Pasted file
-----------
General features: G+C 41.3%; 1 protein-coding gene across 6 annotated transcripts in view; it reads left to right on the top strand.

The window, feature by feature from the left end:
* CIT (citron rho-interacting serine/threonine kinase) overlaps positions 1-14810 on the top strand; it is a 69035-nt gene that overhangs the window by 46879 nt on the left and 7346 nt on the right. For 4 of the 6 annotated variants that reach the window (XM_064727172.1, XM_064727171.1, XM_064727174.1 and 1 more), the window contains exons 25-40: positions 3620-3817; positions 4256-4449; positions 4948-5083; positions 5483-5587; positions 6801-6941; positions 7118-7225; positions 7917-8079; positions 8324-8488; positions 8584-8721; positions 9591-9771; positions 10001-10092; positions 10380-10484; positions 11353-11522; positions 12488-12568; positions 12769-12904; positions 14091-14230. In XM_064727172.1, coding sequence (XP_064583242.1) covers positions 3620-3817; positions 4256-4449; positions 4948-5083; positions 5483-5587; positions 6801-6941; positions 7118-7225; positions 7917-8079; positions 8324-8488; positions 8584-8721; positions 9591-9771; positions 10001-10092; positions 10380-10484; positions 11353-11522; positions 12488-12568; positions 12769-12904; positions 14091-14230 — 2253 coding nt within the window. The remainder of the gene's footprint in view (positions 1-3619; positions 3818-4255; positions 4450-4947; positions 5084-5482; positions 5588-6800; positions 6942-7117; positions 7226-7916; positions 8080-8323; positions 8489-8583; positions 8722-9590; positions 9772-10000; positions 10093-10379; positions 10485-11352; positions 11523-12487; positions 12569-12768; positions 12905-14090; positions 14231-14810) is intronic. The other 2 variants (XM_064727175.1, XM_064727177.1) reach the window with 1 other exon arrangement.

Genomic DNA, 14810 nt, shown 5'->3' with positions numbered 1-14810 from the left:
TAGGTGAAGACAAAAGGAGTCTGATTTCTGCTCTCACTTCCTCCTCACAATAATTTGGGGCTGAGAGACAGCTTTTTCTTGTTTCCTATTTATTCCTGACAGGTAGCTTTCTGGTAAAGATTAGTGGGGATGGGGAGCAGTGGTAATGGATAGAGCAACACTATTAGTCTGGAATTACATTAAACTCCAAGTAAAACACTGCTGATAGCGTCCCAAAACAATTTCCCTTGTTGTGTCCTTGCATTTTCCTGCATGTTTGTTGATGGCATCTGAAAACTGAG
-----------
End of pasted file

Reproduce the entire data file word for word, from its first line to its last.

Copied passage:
General features: G+C 41.3%; 1 protein-coding gene across 6 annotated transcripts in view; it reads left to right on the top strand.

The window, feature by feature from the left end:
* CIT (citron rho-interacting serine/threonine kinase) overlaps positions 1-14810 on the top strand; it is a 69035-nt gene that overhangs the window by 46879 nt on the left and 7346 nt on the right. For 4 of the 6 annotated variants that reach the window (XM_064727172.1, XM_064727171.1, XM_064727174.1 and 1 more), the window contains exons 25-40: positions 3620-3817; positions 4256-4449; positions 4948-5083; positions 5483-5587; positions 6801-6941; positions 7118-7225; positions 7917-8079; positions 8324-8488; positions 8584-8721; positions 9591-9771; positions 10001-10092; positions 10380-10484; positions 11353-11522; positions 12488-12568; positions 12769-12904; positions 14091-14230. In XM_064727172.1, coding sequence (XP_064583242.1) covers positions 3620-3817; positions 4256-4449; positions 4948-5083; positions 5483-5587; positions 6801-6941; positions 7118-7225; positions 7917-8079; positions 8324-8488; positions 8584-8721; positions 9591-9771; positions 10001-10092; positions 10380-10484; positions 11353-11522; positions 12488-12568; positions 12769-12904; positions 14091-14230 — 2253 coding nt within the window. The remainder of the gene's footprint in view (positions 1-3619; positions 3818-4255; positions 4450-4947; positions 5084-5482; positions 5588-6800; positions 6942-7117; positions 7226-7916; positions 8080-8323; positions 8489-8583; positions 8722-9590; positions 9772-10000; positions 10093-10379; positions 10485-11352; positions 11523-12487; positions 12569-12768; positions 12905-14090; positions 14231-14810) is intronic. The other 2 variants (XM_064727175.1, XM_064727177.1) reach the window with 1 other exon arrangement.

Genomic DNA, 14810 nt, shown 5'->3' with positions numbered 1-14810 from the left:
TAGGTGAAGACAAAAGGAGTCTGATTTCTGCTCTCACTTCCTCCTCACAATAATTTGGGGCTGAGAGACAGCTTTTTCTTGTTTCCTATTTATTCCTGACAGGTAGCTTTCTGGTAAAGATTAGTGGGGATGGGGAGCAGTGGTAATGGATAGAGCAACACTATTAGTCTGGAATTACATTAAACTCCAAGTAAAACACTGCTGATAGCGTCCCAAAACAATTTCCCTTGTTGTGTCCTTGCATTTTCCTGCATGTTTGTTGATGGCATCTGAAAACTGAG